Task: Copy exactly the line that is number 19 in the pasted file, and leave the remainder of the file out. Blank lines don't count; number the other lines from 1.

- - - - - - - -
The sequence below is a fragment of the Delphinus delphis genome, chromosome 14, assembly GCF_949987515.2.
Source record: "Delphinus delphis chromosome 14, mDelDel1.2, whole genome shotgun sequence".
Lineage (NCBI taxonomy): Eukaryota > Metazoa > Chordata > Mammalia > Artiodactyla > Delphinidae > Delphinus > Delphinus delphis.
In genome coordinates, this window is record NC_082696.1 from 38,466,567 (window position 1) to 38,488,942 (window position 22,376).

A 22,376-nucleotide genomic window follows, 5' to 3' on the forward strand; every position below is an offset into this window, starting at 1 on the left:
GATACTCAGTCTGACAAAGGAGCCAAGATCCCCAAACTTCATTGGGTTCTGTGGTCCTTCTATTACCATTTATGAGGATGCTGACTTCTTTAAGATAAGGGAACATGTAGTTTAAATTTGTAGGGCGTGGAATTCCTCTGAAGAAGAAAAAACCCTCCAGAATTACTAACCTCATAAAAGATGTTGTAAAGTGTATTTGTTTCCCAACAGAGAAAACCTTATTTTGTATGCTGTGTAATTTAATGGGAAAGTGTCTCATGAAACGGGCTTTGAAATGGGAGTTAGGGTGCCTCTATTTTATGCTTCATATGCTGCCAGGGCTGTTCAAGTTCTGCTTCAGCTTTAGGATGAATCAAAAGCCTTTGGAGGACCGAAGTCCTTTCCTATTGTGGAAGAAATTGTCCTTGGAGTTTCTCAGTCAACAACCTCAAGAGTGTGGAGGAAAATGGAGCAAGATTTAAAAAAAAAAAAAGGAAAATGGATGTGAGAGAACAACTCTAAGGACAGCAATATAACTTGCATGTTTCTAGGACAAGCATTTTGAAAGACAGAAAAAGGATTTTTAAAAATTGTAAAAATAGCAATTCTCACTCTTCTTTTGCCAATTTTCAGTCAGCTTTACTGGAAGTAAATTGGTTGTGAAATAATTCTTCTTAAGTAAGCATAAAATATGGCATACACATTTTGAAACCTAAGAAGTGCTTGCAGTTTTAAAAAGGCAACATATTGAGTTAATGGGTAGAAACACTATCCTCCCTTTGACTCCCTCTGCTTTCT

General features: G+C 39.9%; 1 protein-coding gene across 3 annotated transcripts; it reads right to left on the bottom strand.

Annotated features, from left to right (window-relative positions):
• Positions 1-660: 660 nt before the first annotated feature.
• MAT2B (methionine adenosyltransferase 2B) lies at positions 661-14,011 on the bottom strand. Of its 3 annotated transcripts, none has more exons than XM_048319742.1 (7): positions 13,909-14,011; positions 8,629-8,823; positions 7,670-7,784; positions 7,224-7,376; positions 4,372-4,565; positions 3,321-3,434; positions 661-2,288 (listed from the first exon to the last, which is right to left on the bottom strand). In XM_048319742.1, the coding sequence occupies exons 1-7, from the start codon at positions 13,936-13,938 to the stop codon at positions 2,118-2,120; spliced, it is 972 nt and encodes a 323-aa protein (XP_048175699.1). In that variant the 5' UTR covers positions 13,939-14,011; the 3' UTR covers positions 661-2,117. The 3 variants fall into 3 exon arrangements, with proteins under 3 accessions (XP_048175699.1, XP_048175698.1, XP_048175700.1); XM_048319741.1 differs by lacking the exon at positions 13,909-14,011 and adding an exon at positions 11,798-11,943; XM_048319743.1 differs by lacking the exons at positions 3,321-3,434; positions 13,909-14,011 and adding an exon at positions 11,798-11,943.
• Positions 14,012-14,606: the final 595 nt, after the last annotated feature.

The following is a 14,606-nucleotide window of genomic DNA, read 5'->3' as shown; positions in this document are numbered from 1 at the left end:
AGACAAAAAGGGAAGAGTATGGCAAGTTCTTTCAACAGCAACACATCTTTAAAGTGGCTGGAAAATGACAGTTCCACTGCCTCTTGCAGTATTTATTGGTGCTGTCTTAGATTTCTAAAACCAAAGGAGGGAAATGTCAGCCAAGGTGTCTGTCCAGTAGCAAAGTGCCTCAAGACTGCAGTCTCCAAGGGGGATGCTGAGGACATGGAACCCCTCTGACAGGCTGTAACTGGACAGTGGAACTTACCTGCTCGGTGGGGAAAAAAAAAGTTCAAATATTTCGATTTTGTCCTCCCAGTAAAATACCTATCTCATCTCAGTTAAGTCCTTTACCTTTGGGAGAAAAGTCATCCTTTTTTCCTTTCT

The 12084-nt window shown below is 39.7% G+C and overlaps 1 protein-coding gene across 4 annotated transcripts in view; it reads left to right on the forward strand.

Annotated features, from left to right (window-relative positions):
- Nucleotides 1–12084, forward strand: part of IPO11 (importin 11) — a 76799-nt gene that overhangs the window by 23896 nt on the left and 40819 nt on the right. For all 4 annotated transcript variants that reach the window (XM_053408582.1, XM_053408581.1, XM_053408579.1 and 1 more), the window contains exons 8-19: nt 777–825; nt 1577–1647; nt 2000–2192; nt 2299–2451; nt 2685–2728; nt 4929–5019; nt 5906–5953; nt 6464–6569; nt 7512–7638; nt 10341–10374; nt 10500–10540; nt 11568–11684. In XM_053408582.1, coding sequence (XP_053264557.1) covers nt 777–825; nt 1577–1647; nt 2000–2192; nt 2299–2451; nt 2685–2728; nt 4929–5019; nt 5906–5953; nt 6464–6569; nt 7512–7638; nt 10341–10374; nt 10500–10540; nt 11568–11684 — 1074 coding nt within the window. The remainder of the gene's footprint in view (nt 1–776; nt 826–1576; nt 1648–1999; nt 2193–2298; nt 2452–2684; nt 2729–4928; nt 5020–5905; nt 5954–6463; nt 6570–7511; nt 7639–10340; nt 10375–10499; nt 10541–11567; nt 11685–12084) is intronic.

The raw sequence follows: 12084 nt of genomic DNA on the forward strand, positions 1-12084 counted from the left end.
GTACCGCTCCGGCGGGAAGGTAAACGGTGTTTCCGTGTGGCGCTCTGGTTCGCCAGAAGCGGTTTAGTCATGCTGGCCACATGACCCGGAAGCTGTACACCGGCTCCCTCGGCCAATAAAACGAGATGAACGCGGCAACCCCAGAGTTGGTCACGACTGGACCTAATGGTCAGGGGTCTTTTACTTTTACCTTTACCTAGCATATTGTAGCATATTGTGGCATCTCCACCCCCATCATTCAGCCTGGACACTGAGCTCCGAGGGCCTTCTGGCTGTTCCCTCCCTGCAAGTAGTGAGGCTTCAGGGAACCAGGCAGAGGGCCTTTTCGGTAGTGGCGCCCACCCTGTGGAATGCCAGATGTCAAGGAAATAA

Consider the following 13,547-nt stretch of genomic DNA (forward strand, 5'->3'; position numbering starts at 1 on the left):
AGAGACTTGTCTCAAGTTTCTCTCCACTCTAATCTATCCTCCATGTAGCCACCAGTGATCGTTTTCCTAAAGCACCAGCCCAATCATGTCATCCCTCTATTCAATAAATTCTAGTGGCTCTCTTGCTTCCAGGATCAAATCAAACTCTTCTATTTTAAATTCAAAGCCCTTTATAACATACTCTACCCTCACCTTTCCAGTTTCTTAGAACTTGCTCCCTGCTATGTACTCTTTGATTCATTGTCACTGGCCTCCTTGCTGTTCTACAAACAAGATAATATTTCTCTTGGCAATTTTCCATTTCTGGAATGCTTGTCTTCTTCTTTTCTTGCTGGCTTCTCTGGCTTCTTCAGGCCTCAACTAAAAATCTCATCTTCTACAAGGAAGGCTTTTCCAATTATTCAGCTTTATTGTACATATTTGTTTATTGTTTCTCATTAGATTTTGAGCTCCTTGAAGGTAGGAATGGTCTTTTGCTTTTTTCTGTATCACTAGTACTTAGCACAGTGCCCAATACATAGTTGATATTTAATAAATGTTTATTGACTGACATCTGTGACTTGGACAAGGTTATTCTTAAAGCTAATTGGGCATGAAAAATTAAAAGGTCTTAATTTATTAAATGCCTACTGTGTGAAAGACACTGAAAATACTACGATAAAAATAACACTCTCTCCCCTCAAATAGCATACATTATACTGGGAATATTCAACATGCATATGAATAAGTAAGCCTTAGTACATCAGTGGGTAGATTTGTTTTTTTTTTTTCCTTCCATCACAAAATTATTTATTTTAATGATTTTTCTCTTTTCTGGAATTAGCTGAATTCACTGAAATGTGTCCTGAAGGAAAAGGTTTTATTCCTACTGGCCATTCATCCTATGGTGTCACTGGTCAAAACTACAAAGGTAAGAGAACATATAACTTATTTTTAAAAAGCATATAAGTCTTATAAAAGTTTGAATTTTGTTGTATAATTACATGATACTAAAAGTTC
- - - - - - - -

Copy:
Consider the following 13,547-nt stretch of genomic DNA (forward strand, 5'->3'; position numbering starts at 1 on the left):